Also, he's very focused on sustainability. And the way they designed it used 90% less water than traditional farming does. So there's all kinds of reasons why a company like AppHarvest needs to be successful. Some of it is the impact they're having on their industry in moving to healthier, more sustainable approaches. And some of it's the impact they're having on a community that had been left behind, that was struggling, and now, because of the success of AppHarvest, is starting to see real momentum and possibility.

Nora Ali: How did you find Jonathan? And I guess more broadly, how did you find the entrepreneurs you wanted to talk to and profile in this book?

Steve Case: It's a mix. In Jonathan's case, he found us. He heard about what we were doing with Rise of the Rest, and said he was going to figure out some way to get in the door, and kept showing up until we finally listened to his pitch, and we made an initial investment. I think it was $100,000 just to kind of get him going. And he's now gone on to raise hundreds of millions of dollars and really built a pretty significant company. We also meet people when we're on the road, in terms of the bus tours we've done. We do pitch competitions in each city and meet some fabulous companies. I remember one in Indianapolis, company called 120Water. The founder, Megan Glover, was concerned after the Flint, Michigan, water crisis that her own family, her kids, might be drinking bad water, so tried to get her water tested, found out she couldn't. There was no real way to do it for an individual family. So she decided to start a company to do that. Now actually, a number of cities have licensed her technology. As I said, that company's in Indianapolis. They won our pitch competition there.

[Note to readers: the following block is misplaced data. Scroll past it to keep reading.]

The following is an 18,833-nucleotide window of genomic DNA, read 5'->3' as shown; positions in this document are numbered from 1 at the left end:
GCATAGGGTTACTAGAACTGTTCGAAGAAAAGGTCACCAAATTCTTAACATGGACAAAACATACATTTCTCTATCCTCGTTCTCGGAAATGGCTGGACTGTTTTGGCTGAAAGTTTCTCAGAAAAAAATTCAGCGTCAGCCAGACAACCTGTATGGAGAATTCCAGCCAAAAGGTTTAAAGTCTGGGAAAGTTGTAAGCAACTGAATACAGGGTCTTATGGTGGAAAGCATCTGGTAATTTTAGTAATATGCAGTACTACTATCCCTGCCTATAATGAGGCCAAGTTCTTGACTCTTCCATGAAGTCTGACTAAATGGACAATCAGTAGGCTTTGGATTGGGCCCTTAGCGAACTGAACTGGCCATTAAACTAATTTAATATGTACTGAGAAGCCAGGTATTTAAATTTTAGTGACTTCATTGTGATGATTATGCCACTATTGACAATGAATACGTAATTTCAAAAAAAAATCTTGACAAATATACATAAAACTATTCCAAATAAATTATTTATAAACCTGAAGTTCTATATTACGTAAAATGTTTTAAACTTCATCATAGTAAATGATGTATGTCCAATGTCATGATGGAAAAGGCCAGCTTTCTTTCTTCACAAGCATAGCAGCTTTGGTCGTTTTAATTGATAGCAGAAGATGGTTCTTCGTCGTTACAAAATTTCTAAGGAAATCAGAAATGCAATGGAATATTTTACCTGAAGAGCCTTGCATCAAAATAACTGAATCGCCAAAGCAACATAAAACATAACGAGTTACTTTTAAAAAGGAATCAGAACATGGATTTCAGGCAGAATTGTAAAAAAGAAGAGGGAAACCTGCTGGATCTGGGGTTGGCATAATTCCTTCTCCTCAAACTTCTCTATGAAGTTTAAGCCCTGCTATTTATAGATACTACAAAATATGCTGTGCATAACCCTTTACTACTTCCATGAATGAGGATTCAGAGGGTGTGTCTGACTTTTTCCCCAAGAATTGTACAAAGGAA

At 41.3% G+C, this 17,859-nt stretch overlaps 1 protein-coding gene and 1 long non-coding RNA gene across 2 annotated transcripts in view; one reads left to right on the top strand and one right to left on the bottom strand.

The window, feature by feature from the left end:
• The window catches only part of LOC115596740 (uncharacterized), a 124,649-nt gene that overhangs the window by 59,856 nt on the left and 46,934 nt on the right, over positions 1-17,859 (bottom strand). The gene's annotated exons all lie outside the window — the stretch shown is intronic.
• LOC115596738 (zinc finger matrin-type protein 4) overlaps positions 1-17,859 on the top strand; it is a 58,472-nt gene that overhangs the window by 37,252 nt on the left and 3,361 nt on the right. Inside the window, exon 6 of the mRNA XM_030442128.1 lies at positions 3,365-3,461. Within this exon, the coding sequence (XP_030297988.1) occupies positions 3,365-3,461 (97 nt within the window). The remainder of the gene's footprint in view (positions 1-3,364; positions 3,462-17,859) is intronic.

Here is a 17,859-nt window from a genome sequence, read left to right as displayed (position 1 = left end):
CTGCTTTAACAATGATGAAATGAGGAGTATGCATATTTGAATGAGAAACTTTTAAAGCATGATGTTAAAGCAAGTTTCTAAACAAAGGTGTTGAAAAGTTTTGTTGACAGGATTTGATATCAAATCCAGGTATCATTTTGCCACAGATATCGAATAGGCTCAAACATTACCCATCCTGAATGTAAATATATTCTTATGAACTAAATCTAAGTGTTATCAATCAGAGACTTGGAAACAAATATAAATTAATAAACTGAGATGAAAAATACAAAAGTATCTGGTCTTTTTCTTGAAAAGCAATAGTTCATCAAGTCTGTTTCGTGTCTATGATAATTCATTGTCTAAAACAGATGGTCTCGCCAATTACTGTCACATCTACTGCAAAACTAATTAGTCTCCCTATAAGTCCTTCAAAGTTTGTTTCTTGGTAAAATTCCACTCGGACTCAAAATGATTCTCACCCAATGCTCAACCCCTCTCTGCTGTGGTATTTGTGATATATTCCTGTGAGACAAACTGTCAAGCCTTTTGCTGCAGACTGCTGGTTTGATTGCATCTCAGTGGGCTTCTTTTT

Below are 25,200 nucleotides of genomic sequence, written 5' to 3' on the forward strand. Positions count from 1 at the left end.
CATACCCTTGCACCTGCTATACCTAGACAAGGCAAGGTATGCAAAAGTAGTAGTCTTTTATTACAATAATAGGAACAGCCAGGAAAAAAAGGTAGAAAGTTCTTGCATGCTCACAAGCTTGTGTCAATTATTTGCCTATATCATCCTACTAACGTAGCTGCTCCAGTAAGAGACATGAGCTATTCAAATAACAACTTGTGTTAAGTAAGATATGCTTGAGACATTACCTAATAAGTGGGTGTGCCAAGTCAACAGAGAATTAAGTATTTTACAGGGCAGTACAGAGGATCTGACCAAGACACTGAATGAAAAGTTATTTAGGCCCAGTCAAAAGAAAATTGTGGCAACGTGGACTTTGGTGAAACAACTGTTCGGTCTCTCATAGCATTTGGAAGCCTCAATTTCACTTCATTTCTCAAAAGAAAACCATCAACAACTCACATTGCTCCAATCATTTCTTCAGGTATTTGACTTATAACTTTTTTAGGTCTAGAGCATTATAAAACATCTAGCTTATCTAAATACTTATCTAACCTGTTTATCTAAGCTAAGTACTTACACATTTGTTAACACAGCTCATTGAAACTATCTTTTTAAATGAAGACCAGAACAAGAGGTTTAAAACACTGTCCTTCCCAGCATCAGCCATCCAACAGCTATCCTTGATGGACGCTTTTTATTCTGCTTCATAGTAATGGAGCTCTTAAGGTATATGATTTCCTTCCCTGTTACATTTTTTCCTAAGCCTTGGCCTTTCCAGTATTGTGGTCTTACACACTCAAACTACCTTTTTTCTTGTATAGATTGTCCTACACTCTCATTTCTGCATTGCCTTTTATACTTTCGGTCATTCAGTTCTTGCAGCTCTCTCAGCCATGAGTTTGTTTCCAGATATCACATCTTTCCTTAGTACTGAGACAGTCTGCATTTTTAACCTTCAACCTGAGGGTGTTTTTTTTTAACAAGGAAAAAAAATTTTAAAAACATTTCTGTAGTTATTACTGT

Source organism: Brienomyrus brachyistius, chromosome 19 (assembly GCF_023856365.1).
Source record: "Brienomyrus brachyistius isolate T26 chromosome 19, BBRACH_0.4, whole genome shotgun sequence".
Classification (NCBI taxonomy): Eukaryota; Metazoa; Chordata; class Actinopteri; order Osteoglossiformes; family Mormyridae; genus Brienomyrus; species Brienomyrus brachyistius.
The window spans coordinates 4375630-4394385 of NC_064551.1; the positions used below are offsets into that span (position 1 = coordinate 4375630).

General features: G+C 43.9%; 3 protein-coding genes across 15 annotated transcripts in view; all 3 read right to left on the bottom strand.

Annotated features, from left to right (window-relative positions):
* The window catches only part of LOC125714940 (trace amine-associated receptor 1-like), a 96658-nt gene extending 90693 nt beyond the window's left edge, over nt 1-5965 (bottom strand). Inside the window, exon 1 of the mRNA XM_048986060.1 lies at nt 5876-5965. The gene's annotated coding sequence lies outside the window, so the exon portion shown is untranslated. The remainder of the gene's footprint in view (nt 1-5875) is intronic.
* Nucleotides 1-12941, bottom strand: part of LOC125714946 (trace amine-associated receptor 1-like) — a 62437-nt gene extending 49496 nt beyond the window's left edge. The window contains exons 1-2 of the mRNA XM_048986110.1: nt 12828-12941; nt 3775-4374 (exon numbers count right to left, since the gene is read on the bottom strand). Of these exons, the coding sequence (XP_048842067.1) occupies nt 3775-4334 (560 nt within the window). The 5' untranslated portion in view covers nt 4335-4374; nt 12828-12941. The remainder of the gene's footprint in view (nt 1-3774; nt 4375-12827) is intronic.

Winner of our pitch competition in Chattanooga was a company called FreightWaves that does this Bloomberg data platform for the trucking and logistics industry. Most of the big trucking companies in America are based in Chattanooga, so that obviously is a great place to be. And then we also built a network of venture capital. We've co-invested now with 400 different venture firms all around the country. And they obviously send us some of their interesting companies because they want to co-invest with us so the companies can be part of what we're building with the Rise of the Rest network.

Nora Ali: Mm-hmm. And I like what you had said before about trying to promote inclusivity and equity amongst the people who actually get investment from venture capitalists and other investors. And in 2020, your Rise of the Rest virtual tour had an equity edition to promote inclusivity. What came out of that? Do you feel like you achieved your goals in trying to promote inclusivity and equity within the realm of entrepreneurship and investing?

Steve Case: Well, I think we made some progress. We did this national competition specifically for Black founders and did that in partnership with Morgan Stanley and others, really to try to shine a spotlight on these great entrepreneurs building great companies all across the country. And we ended up investing in, I think it was six of those companies. The winner at that particular pitch competition was a company called Rheaply, based in Chicago, which was focused on sort of recycling things, the circular economy. Particularly in the office setting, there are a lot of products that are bought and not used by certain companies, or even certain departments in certain companies, or certain groups within hospitals. And Rheaply really helps recirculate that so it gets put to a better use, which results in less waste. And the founder there, Garry Cooper, has done a great job of building up that company, but it was just a great example of that there are entrepreneurs everywhere, not just in terms of different parts of the country, but also different parts of our communities. And you have to be intentional about figuring out a way to reach out to them.